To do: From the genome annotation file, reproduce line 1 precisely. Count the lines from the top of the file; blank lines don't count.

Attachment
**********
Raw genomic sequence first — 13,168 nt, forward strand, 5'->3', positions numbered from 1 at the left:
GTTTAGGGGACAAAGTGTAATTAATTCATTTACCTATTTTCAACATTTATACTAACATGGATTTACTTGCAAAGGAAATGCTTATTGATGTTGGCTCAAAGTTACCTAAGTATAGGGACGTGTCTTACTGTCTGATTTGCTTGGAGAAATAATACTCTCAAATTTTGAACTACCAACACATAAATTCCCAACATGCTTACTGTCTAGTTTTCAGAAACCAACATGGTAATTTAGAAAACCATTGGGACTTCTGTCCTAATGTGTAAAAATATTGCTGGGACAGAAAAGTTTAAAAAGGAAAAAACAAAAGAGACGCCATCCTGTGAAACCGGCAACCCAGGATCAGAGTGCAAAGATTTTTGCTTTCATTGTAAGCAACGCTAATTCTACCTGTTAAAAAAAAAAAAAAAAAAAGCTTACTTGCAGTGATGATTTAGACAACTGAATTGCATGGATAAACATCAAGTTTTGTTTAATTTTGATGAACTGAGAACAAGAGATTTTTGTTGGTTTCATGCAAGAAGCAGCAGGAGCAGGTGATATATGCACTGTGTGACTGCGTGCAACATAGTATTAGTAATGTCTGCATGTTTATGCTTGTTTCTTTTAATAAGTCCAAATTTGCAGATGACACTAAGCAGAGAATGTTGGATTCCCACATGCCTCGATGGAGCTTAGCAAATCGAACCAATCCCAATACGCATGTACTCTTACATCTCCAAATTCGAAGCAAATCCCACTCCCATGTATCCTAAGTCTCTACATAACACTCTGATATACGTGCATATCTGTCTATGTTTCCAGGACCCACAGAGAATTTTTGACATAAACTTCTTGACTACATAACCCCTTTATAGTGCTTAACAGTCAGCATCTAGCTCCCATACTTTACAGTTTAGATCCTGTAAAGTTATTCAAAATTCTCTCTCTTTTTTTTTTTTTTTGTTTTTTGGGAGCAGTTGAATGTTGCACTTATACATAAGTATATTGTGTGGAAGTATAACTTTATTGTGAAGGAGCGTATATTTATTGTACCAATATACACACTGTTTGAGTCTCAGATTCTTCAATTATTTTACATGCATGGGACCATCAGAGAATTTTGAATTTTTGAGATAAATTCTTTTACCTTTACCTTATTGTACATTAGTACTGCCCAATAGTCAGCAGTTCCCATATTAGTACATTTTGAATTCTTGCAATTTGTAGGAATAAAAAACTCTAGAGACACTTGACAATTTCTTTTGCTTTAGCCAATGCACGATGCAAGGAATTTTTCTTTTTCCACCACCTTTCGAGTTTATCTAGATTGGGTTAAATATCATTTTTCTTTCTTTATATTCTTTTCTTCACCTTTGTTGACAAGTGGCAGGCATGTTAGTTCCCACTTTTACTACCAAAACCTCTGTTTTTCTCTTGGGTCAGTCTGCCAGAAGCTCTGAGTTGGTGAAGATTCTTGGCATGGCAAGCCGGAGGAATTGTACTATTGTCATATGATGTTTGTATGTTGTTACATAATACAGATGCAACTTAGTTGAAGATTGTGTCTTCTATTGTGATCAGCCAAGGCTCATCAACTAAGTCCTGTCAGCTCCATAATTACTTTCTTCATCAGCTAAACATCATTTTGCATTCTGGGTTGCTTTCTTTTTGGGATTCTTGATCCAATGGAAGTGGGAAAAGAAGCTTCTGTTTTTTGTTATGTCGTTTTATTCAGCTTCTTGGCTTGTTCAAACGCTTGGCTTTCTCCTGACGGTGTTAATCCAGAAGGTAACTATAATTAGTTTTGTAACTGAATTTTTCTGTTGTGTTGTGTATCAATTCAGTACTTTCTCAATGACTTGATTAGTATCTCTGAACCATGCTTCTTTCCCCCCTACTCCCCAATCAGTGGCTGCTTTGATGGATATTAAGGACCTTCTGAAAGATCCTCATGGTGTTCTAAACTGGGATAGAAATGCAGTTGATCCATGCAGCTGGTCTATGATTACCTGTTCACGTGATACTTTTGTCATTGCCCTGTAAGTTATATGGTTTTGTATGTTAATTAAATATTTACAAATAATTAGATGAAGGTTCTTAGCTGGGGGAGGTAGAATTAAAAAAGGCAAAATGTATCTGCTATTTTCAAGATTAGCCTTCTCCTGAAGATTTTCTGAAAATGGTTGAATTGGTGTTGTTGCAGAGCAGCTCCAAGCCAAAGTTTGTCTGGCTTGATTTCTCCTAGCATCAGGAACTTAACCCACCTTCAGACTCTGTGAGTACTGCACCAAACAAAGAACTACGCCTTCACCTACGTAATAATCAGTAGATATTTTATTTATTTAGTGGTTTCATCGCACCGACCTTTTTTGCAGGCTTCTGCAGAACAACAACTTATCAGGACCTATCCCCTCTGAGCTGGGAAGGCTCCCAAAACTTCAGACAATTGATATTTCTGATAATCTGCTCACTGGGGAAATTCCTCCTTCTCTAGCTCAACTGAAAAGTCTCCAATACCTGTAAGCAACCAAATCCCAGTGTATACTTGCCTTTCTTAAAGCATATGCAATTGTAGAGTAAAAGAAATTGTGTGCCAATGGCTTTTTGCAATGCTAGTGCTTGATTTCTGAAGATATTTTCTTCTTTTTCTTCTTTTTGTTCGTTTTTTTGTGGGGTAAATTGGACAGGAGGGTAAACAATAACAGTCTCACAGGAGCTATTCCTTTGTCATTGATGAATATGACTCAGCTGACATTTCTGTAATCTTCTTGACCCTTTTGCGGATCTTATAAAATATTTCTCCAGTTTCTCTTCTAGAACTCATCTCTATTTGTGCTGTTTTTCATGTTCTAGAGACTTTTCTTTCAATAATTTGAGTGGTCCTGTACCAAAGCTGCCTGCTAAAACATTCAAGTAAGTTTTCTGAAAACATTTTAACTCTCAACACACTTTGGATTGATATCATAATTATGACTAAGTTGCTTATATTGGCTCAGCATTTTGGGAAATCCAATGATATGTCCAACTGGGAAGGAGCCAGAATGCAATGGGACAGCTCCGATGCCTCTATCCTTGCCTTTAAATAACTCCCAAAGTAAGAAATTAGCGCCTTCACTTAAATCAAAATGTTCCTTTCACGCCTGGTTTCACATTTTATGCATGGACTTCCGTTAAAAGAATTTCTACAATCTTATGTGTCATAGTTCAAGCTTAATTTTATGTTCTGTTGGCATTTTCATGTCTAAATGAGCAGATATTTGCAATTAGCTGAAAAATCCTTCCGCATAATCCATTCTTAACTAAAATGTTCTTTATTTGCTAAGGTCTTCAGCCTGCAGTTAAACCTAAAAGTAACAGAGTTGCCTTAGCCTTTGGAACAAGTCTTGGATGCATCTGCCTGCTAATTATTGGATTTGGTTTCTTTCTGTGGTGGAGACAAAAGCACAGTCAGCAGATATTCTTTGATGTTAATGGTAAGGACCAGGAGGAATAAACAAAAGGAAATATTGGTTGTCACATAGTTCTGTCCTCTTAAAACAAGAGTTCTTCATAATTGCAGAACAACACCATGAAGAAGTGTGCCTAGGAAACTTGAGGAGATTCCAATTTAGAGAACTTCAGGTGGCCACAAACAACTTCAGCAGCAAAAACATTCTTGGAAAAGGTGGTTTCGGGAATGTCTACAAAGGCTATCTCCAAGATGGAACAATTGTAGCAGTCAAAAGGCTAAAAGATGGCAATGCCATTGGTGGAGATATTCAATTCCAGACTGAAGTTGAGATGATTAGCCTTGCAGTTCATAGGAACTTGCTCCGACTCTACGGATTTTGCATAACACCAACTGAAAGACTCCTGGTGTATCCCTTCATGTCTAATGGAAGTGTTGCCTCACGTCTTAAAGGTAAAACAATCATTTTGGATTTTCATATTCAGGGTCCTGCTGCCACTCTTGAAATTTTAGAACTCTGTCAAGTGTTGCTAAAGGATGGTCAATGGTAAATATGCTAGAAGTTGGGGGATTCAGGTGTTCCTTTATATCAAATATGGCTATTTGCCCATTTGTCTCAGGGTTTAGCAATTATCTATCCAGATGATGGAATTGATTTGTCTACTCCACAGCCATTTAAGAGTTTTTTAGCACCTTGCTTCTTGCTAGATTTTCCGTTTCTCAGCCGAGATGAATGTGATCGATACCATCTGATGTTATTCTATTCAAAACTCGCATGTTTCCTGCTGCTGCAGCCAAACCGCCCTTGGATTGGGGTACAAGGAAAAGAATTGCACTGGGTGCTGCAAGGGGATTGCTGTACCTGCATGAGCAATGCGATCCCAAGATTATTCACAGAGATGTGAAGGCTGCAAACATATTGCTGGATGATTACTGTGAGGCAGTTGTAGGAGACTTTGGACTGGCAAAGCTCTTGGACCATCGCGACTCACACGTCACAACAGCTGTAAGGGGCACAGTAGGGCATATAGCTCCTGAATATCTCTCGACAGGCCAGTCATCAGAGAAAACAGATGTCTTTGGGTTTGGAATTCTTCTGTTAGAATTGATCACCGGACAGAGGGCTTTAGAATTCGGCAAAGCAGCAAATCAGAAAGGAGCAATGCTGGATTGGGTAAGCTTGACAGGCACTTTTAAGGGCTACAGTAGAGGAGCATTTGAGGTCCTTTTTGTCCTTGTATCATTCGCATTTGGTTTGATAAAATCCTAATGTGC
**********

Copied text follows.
Raw genomic sequence first — 13,168 nt, forward strand, 5'->3', positions numbered from 1 at the left: